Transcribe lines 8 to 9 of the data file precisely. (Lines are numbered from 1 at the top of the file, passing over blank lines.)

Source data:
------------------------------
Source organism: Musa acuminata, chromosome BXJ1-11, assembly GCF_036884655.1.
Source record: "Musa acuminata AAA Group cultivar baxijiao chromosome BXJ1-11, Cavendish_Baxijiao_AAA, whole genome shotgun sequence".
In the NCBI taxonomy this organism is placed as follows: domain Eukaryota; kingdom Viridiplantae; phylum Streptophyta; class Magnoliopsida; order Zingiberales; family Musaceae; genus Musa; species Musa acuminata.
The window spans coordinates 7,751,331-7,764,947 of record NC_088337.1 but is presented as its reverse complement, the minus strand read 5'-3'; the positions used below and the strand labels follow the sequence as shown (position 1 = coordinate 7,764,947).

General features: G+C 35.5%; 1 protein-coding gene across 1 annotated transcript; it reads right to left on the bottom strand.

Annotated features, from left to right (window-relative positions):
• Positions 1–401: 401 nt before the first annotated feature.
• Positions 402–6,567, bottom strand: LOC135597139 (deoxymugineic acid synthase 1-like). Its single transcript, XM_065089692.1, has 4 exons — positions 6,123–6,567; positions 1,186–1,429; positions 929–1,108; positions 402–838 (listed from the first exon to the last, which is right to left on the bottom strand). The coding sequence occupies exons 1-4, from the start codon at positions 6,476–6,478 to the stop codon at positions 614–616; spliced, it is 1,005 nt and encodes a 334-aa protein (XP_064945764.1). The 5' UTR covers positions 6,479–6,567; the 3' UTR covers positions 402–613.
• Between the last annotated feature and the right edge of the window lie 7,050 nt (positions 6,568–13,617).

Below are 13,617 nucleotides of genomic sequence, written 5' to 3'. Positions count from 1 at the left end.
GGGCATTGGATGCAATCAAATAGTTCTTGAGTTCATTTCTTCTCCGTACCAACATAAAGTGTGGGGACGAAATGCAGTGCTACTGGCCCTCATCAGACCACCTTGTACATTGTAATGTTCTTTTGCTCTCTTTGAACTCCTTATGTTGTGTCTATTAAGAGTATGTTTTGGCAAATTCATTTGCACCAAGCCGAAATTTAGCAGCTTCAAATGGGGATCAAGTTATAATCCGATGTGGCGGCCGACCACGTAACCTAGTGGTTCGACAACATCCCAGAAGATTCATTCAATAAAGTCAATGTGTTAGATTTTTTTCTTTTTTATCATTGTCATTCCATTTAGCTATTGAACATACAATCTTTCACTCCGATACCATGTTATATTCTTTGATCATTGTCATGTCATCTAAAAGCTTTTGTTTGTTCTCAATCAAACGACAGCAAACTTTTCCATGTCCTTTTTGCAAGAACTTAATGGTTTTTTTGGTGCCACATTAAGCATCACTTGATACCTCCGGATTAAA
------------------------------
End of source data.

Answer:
• Positions 402–6,567, bottom strand: LOC135597139 (deoxymugineic acid synthase 1-like). Its single transcript, XM_065089692.1, has 4 exons — positions 6,123–6,567; positions 1,186–1,429; positions 929–1,108; positions 402–838 (listed from the first exon to the last, which is right to left on the bottom strand). The coding sequence occupies exons 1-4, from the start codon at positions 6,476–6,478 to the stop codon at positions 614–616; spliced, it is 1,005 nt and encodes a 334-aa protein (XP_064945764.1). The 5' UTR covers positions 6,479–6,567; the 3' UTR covers positions 402–613.
• Between the last annotated feature and the right edge of the window lie 7,050 nt (positions 6,568–13,617).